China's markets brace for massive share inflow: report Tue May 6, 1:11 AM ET

Chinese stock markets are bracing for fresh pressure in May when a massive number of new shares will become freely tradable after being locked up under local regulations, state media said on Tuesday.

A total of 284.1 billion yuan (40.6 billion dollars) worth of shares will become freely tradable in May at the expiry of a mandatory lock-up period, the Shanghai Securities News reported.

This is up nearly 90 percent from 150 billion yuan of newly tradable shares in April but was still in line with the monthly average for the whole year, according to the paper.

China's stock market hit a historic high in October, but then slumped by nearly half in the ensuing months, partly due to the overhang of these shares.

Only in late April did the market stage a rally, encouraged by a decision by Beijing policy makers to cut a stock transaction tax to one third.

Out of the shares that will become tradable in May, slightly more than half will be in Bank of Communications, the newspaper said.

Spreading Memes

The aforesaid memes regarding the commodity bubble are spreading fast. And a certain large investment bank has published another "peak oil" report that puts the price of oil between $150 and $200. Interesting timing, and one wonders what the prop traders at that institution are doing (i.e., selling into strength and booking profits prior to a crash).

In any case, more of these "backlashes" to ANY mechanism that distorts actual market supply and demand (save the sacred cow of crop subsidies in the U.S. and the EU) will follow.

The Biofuels Backlash
May 7, 2008
St. Jude is the patron saint of lost causes, and for 30 years we
invoked his name as we opposed ethanol subsidies. So imagine our
great, pleasant surprise to see that the world is suddenly awakening
to the folly of subsidized biofuels.

All it took was a mere global "food crisis." Last week chief economist
Joseph Glauber of the USDA, which has been among Big Ethanol's best
friends in Washington, blamed biofuels for increasing prices on corn
and soybeans. Mr. Glauber also predicted that corn prices will
continue their historic rise because of demand from "expanding use for

Monday, May 05, 2008

Commodity bubble, toil and trouble (part III)

Not a pleasant for commodity bears, to be sure.

Today's commodity rally has all the signs of a last gasp death throw prior to accepting its fate.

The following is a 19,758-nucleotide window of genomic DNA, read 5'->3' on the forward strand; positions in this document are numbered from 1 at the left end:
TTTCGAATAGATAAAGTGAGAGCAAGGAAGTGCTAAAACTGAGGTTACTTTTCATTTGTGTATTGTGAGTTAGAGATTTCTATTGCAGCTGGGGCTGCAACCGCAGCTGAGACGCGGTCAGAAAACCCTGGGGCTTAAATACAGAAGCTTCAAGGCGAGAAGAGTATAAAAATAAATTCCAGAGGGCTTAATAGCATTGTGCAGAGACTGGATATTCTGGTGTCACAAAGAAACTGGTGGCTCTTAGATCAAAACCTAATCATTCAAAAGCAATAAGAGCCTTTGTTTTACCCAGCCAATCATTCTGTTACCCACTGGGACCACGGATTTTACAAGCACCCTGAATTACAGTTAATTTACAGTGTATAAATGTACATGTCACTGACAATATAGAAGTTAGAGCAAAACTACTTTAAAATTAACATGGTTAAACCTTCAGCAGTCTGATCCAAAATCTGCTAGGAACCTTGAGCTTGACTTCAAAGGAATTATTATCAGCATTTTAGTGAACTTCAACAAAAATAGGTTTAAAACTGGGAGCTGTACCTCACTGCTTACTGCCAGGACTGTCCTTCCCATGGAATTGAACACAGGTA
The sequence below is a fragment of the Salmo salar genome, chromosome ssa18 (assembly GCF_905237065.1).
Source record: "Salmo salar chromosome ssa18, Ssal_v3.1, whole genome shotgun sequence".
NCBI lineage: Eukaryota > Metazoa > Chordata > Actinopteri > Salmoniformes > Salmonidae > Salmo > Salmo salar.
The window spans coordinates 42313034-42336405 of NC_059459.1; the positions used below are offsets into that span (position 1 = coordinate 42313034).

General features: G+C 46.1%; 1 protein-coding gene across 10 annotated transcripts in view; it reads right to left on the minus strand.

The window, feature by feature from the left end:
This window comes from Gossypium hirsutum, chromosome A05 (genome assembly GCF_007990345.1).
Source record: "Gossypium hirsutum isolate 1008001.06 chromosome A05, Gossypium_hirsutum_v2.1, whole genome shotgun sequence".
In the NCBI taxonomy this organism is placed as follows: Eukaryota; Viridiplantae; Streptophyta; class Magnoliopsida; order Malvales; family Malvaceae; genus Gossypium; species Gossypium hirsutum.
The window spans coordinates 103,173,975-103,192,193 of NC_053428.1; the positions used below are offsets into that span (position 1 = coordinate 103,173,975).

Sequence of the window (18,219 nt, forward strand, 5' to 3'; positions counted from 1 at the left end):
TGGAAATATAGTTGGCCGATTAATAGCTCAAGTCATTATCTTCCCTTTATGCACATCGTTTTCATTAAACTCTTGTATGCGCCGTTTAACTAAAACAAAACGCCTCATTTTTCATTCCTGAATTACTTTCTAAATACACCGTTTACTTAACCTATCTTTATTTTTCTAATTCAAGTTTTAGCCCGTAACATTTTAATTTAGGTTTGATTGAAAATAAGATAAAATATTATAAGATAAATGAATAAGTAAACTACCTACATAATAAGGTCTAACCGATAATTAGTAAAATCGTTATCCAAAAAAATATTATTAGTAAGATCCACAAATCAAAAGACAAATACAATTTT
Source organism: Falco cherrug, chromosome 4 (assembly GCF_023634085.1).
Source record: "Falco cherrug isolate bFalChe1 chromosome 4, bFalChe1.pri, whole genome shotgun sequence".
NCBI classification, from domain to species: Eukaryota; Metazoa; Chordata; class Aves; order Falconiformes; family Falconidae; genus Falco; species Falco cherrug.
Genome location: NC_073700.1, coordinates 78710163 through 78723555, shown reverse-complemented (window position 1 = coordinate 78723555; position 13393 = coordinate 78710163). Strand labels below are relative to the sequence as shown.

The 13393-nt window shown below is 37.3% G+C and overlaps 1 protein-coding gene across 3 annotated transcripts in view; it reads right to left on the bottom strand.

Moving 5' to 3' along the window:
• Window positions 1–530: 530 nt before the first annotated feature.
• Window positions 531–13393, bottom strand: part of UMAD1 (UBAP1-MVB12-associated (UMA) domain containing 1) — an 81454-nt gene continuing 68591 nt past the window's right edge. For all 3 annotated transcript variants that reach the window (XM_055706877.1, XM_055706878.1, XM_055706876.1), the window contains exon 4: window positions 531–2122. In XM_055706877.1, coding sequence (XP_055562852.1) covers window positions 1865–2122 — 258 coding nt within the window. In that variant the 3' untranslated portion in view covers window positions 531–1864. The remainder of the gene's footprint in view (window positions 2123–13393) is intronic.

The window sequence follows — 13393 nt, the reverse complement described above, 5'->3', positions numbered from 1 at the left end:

One notes that in the previous 5 commodity bull markets (defined as 40%+ year on year gains, which most commodities have either met or exceeded), day to day autocorrelation decreased at the peak.

With negative commodity memes spreading, the rolling over of futures contracts while paying physical storage prices, and the natural increases of supply (ex-oil as the Saudis continue to peg price and let quantity float) that appear during bubbles, this rally will not have legs.

Saturday, May 03, 2008

In light of my previous post...

The ECB is about to experience what happens when supposedly "independent" central banks face negative economic growth prospects.

Having a rule that is jettisoned at the first sign of stress does not set a good precedent for the Euro.

by Monica Houston-Waesch

The departure of two European Central Bank Governing Council members this summer could rebalance of group that has left interest rates unchanged since last June.

Nicholas Garganas, whose term expires June 14, announced on Friday that he won't seek reappointment as head of the Greek central bank. Austrian Klaus Liebscher previously has said he will leave when his term ends Aug. 31.

Their departures follow increased pressure political pressure from both France and Italy this year for the ECB focus less on inflation and more on growth, jobs, and foreign exchange rates.

The ECB's key mandate is price stability, which it says is the best contribution to sustainable growth and employment. Central to the policy debate today is whether rates still need to remain at high levels even as the economy slows, reducing inflation pressures.

Liebscher, a long-term anti-inflation crusader who has been with the ECB since its inception, looks likely to be replaced by Austrian Social Democratic politician and academic Ewald Nowotny, who had until recently been the head of the previously trade union-owned bank Bawag PSK. "It would appear that Mr. Nowotny, were he to be appointed governor, would represent a significant shift towards a less-hawkish perspective than the positions adopted by Mr. Liebscher," Julian Callow, chief European economist at Barclays Capital Research, said in a note to clients.

Friday, May 02, 2008


The compression of interest rates throughout the developed world is in full swing. The ECB will follow, regardless of the fact that the only input for their decision function on monetary policy is supposedly "price stability" (i.e., inflation and inflation expectations)

Hong Kong Cuts Base Rate to 3.5 Percent, Tracking Fed (Update1)

By Nipa Piboontanasawat
May 2 (Bloomberg) -- The Hong Kong Monetary Authority cut
its base rate to 3.5 percent after the Federal Reserve lowered
its benchmark by a quarter of a percentage point to 2 percent.
The move matched the Fed's, cutting its base rate by 25
basis points from 3.75 percent, Joseph Yam, chief executive of
the city's de facto central bank told reporters in Hong Kong
``In Hong Kong, there is limited room for deposit rates to
go down further, and this will affect lending rates too as banks
try to maintain the spread,'' Yam said.
The Federal Reserve on April 30 reduced the benchmark U.S.
interest rate and indicated it's ready to pause after seven cuts
since September. Hong Kong's currency is pegged to the U.S.
dollar, which typically means the city's monetary policy follows
that of the Fed.
``The U.S. economy is quite weak and the housing market
there is the key,'' Yam added. ``Energy and commodity prices are
affecting inflation expectations.''
A basis point is 0.01 percentage point.